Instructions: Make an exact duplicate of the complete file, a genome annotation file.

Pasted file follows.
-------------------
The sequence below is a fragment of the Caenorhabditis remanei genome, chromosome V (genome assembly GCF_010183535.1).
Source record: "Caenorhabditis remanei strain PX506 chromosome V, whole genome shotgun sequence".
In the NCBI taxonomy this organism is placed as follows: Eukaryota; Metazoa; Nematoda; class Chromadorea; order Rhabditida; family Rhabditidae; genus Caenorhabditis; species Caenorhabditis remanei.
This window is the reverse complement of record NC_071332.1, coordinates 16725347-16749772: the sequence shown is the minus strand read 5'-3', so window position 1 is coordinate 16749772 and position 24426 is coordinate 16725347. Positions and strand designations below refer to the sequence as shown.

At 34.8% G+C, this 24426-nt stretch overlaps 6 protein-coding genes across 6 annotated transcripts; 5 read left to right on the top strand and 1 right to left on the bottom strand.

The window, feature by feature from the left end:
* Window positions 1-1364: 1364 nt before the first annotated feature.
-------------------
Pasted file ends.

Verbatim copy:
The sequence below is a fragment of the Caenorhabditis remanei genome, chromosome V (genome assembly GCF_010183535.1).
Source record: "Caenorhabditis remanei strain PX506 chromosome V, whole genome shotgun sequence".
In the NCBI taxonomy this organism is placed as follows: Eukaryota; Metazoa; Nematoda; class Chromadorea; order Rhabditida; family Rhabditidae; genus Caenorhabditis; species Caenorhabditis remanei.
This window is the reverse complement of record NC_071332.1, coordinates 16725347-16749772: the sequence shown is the minus strand read 5'-3', so window position 1 is coordinate 16749772 and position 24426 is coordinate 16725347. Positions and strand designations below refer to the sequence as shown.

At 34.8% G+C, this 24426-nt stretch overlaps 6 protein-coding genes across 6 annotated transcripts; 5 read left to right on the top strand and 1 right to left on the bottom strand.

The window, feature by feature from the left end:
* Window positions 1-1364: 1364 nt before the first annotated feature.